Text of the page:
Right at that moment, the woman was probably the most thankful person on earth; her life had been spared. Jesus then stooped down and wrote on the ground, ignoring the accusations.

“And they which heard it, being convicted by their own conscience, went out one by one, beginning at the eldest, even unto the last: and Jesus was left alone, and the woman standing in the midst” (John 8:9).

Those who accused her were convicted of their own sins. When we act like the Pharisees, wanting to condemn someone, we need to look at our own unrighteousness. When we are praying for mercy and forgiveness from Jesus for our sin, we need to see how Jesus spoke to the woman. Did Jesus say her sin was acceptable and pat her on the back and say ‘Keep doing what you’re doing’? Absolutely not.

“When Jesus had lifted up himself, and saw none but the woman, he said unto her, Woman, where are those thine accusers: hath no man condemned thee? She said No man, Lord, And Jesus said unto her, Neither do I condemn thee: go, and sin no more” (John 8:10-11).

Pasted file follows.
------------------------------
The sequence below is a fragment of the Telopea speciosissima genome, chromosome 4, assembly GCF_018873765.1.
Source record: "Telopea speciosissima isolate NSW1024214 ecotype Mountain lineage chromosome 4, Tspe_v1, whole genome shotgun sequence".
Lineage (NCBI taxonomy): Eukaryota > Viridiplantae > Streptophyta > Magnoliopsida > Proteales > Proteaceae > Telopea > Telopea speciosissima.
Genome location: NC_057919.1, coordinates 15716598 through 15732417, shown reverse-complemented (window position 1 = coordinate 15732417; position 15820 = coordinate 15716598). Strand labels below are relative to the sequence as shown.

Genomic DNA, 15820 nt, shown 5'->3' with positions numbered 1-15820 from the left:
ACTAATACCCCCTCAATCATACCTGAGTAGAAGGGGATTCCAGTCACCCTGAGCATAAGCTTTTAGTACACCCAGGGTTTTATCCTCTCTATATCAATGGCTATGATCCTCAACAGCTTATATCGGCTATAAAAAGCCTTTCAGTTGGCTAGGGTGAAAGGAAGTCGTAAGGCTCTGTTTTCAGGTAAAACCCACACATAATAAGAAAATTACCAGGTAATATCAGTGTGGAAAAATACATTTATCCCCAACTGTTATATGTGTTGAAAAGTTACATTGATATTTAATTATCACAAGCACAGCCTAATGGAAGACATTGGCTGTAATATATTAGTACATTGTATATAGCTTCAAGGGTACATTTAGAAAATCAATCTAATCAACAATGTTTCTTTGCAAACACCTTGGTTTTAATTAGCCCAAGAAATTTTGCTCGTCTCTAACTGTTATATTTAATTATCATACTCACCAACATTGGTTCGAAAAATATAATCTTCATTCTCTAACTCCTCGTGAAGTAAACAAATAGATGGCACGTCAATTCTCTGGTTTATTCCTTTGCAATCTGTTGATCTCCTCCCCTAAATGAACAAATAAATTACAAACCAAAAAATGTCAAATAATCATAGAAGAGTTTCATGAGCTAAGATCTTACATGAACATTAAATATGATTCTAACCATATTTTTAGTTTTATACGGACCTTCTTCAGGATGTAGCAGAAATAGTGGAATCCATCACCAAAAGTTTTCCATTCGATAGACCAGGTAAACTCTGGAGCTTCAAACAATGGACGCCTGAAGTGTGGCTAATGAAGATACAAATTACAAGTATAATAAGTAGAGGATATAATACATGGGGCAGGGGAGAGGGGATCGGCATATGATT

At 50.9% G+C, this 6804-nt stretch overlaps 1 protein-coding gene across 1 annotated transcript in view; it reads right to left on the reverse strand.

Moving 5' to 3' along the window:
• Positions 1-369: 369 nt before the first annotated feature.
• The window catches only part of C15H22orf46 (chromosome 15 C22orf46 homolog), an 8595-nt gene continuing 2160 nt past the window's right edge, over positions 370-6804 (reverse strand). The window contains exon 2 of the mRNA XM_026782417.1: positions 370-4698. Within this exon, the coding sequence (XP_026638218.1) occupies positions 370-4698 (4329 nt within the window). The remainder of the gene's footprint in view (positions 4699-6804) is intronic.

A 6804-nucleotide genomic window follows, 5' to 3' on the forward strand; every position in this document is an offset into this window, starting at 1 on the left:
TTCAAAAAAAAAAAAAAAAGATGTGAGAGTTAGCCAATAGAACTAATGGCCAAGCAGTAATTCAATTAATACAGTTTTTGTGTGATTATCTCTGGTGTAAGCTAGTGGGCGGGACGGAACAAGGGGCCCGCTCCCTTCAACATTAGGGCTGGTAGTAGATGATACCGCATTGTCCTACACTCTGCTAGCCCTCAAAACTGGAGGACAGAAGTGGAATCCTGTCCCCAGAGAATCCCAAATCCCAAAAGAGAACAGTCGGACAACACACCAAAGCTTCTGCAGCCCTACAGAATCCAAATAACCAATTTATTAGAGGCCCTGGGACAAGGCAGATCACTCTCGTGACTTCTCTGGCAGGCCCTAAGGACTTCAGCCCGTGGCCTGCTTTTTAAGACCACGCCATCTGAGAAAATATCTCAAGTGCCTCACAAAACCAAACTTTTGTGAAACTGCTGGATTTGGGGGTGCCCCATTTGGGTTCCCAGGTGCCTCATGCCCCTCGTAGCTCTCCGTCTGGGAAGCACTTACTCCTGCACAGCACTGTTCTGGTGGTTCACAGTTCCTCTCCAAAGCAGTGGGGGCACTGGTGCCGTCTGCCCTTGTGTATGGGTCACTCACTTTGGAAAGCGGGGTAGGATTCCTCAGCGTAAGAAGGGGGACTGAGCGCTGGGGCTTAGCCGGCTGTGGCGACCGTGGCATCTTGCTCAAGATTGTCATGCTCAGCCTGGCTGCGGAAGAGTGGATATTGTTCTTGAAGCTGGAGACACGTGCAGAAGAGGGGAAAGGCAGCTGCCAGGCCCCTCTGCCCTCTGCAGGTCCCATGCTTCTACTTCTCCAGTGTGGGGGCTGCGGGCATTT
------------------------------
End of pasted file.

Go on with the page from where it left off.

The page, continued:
Jesus showed grace and mercy that day, but He didn’t tell that woman to go ahead and keep sinning. He told her she wasn’t condemned but to stop her prostitution.

“What shall we say then? Shall we continue in sin, that grace may abound? God forbid. How shall we, that are dead to sin, live any longer therein?” (Romans 6:1-2).

We’ve all been forgiven sins that are worthy of condemnation and death, but Jesus has forgiven us. Now we must go and sin no more.

It’s easy for us to sin. Like the forgiven prostitute, we have received grace and mercy from the Lord, but do we submit to Christ, the Master who has forgiven us, or do we submit to sin, which is of Satan?

“Know ye not, that to whom ye yield yourselves servants to obey, his servants ye are to whom ye obey; whether of sin unto death, or obedience unto righteousness?” (Romans 6:16).

Our problem is that we don’t stop sinning. We cannot work to earn our salvation, and only a righteous person can stand before God without condemnation. The law was unable to impart righteousness.

“Is the law then against the promises of God? God forbid: for if there had been a law given which could have given life, verily righteousness should have been by the law” (Galatians 3:21).

If we can’t earn our salvation and the law can’t bring salvation, how can we ever hope for eternal life? Righteousness is only through faith in Jesus Christ.